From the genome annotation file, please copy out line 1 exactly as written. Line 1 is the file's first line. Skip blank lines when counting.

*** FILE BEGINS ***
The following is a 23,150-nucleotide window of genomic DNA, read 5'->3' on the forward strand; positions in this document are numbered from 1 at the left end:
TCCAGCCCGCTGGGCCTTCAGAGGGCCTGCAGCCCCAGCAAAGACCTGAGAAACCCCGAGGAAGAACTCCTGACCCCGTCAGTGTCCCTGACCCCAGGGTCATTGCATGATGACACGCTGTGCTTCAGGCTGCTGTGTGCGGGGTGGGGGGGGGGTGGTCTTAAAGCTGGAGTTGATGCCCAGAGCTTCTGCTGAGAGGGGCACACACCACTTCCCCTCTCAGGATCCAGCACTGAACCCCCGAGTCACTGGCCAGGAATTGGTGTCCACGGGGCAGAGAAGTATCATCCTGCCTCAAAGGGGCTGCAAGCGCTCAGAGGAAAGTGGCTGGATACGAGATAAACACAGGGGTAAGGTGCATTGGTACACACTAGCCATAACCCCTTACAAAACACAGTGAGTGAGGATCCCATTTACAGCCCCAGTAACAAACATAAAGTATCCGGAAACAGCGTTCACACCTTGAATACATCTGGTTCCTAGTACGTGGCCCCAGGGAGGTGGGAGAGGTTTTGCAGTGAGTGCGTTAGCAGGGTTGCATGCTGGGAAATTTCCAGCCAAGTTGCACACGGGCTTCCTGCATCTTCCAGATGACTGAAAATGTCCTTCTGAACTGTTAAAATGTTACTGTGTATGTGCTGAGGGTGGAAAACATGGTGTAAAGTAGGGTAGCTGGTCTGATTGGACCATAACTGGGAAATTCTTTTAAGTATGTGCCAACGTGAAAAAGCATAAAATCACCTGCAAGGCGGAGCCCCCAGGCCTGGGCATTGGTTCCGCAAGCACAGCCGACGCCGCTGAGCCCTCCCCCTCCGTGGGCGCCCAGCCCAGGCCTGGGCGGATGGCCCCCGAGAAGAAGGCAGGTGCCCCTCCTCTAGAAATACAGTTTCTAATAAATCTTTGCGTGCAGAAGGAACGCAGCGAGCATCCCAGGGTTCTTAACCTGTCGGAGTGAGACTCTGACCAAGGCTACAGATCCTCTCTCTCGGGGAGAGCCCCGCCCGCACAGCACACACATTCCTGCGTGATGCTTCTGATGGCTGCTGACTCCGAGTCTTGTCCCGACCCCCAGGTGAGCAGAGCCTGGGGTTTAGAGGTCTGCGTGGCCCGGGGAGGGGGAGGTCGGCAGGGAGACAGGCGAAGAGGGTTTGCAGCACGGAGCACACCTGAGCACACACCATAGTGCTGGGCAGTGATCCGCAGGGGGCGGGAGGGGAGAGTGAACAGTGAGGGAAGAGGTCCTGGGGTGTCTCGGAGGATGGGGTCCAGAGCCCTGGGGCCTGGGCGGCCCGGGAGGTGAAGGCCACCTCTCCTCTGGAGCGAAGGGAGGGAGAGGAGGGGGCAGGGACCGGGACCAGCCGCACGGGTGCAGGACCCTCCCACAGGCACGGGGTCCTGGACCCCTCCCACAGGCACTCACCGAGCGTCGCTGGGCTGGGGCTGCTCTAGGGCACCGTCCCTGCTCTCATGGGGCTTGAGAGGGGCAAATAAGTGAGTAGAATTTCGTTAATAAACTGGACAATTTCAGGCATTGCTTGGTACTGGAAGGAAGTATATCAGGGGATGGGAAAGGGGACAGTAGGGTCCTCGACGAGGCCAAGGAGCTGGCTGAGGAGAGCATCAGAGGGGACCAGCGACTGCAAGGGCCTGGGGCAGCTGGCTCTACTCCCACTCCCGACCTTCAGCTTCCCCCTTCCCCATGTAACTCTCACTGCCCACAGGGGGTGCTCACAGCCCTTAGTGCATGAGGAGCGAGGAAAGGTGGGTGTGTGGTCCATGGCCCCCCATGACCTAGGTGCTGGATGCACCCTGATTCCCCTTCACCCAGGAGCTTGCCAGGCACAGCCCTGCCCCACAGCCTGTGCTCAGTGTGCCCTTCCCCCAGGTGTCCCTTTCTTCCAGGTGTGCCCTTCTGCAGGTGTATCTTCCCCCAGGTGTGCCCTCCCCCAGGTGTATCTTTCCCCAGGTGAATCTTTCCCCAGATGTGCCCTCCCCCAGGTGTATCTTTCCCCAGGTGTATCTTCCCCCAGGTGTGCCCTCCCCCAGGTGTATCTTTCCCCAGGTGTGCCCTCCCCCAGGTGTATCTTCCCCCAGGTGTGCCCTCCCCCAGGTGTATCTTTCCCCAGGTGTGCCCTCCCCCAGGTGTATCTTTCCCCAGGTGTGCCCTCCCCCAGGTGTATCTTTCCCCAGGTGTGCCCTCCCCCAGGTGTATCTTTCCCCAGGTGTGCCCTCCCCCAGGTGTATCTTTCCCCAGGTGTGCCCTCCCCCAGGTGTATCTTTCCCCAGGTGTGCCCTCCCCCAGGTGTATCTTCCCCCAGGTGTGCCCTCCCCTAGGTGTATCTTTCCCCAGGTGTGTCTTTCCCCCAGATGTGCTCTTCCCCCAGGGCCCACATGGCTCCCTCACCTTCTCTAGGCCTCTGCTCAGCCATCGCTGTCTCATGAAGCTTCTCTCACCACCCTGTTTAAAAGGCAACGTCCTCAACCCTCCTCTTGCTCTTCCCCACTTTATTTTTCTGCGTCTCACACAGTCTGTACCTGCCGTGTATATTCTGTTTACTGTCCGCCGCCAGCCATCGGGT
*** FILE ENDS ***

The following is a 23,150-nucleotide window of genomic DNA, read 5'->3' on the forward strand; positions in this document are numbered from 1 at the left end: